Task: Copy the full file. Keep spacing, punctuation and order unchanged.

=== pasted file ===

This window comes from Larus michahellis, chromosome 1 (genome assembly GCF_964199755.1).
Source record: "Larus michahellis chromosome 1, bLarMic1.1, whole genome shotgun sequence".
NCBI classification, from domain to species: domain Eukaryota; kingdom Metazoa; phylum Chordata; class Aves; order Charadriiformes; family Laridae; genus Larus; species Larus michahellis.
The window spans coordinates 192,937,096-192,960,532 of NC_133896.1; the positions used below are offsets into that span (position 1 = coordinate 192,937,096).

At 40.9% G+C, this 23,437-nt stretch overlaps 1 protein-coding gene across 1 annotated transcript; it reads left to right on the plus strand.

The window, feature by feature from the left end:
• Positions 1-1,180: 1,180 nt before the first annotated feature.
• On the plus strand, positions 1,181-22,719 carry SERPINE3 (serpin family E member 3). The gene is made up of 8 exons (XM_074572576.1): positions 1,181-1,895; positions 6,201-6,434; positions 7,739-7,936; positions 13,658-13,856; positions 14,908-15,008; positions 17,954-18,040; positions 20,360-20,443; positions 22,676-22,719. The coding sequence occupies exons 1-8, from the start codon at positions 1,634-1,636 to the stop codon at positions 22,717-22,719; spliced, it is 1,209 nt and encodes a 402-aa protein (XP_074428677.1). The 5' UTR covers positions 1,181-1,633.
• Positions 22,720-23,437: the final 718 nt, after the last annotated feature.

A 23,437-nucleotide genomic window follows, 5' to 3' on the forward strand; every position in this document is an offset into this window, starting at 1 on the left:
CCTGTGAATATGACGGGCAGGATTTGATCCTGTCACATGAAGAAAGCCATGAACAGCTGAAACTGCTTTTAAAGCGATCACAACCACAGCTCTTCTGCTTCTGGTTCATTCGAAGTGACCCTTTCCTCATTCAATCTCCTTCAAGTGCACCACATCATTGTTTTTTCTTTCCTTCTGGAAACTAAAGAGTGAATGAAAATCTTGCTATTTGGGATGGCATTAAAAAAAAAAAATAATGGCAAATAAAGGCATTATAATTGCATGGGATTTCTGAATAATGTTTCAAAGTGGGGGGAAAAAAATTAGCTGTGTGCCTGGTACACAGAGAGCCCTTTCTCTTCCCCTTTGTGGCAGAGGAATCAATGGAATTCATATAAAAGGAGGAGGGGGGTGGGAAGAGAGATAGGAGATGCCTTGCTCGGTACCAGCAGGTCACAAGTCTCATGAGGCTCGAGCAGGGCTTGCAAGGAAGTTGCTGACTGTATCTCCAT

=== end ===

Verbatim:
This window comes from Larus michahellis, chromosome 1 (genome assembly GCF_964199755.1).
Source record: "Larus michahellis chromosome 1, bLarMic1.1, whole genome shotgun sequence".
NCBI classification, from domain to species: domain Eukaryota; kingdom Metazoa; phylum Chordata; class Aves; order Charadriiformes; family Laridae; genus Larus; species Larus michahellis.
The window spans coordinates 192,937,096-192,960,532 of NC_133896.1; the positions used below are offsets into that span (position 1 = coordinate 192,937,096).

At 40.9% G+C, this 23,437-nt stretch overlaps 1 protein-coding gene across 1 annotated transcript; it reads left to right on the plus strand.

The window, feature by feature from the left end:
• Positions 1-1,180: 1,180 nt before the first annotated feature.
• On the plus strand, positions 1,181-22,719 carry SERPINE3 (serpin family E member 3). The gene is made up of 8 exons (XM_074572576.1): positions 1,181-1,895; positions 6,201-6,434; positions 7,739-7,936; positions 13,658-13,856; positions 14,908-15,008; positions 17,954-18,040; positions 20,360-20,443; positions 22,676-22,719. The coding sequence occupies exons 1-8, from the start codon at positions 1,634-1,636 to the stop codon at positions 22,717-22,719; spliced, it is 1,209 nt and encodes a 402-aa protein (XP_074428677.1). The 5' UTR covers positions 1,181-1,633.
• Positions 22,720-23,437: the final 718 nt, after the last annotated feature.

A 23,437-nucleotide genomic window follows, 5' to 3' on the forward strand; every position in this document is an offset into this window, starting at 1 on the left:
CCTGTGAATATGACGGGCAGGATTTGATCCTGTCACATGAAGAAAGCCATGAACAGCTGAAACTGCTTTTAAAGCGATCACAACCACAGCTCTTCTGCTTCTGGTTCATTCGAAGTGACCCTTTCCTCATTCAATCTCCTTCAAGTGCACCACATCATTGTTTTTTCTTTCCTTCTGGAAACTAAAGAGTGAATGAAAATCTTGCTATTTGGGATGGCATTAAAAAAAAAAAATAATGGCAAATAAAGGCATTATAATTGCATGGGATTTCTGAATAATGTTTCAAAGTGGGGGGAAAAAAATTAGCTGTGTGCCTGGTACACAGAGAGCCCTTTCTCTTCCCCTTTGTGGCAGAGGAATCAATGGAATTCATATAAAAGGAGGAGGGGGGTGGGAAGAGAGATAGGAGATGCCTTGCTCGGTACCAGCAGGTCACAAGTCTCATGAGGCTCGAGCAGGGCTTGCAAGGAAGTTGCTGACTGTATCTCCAT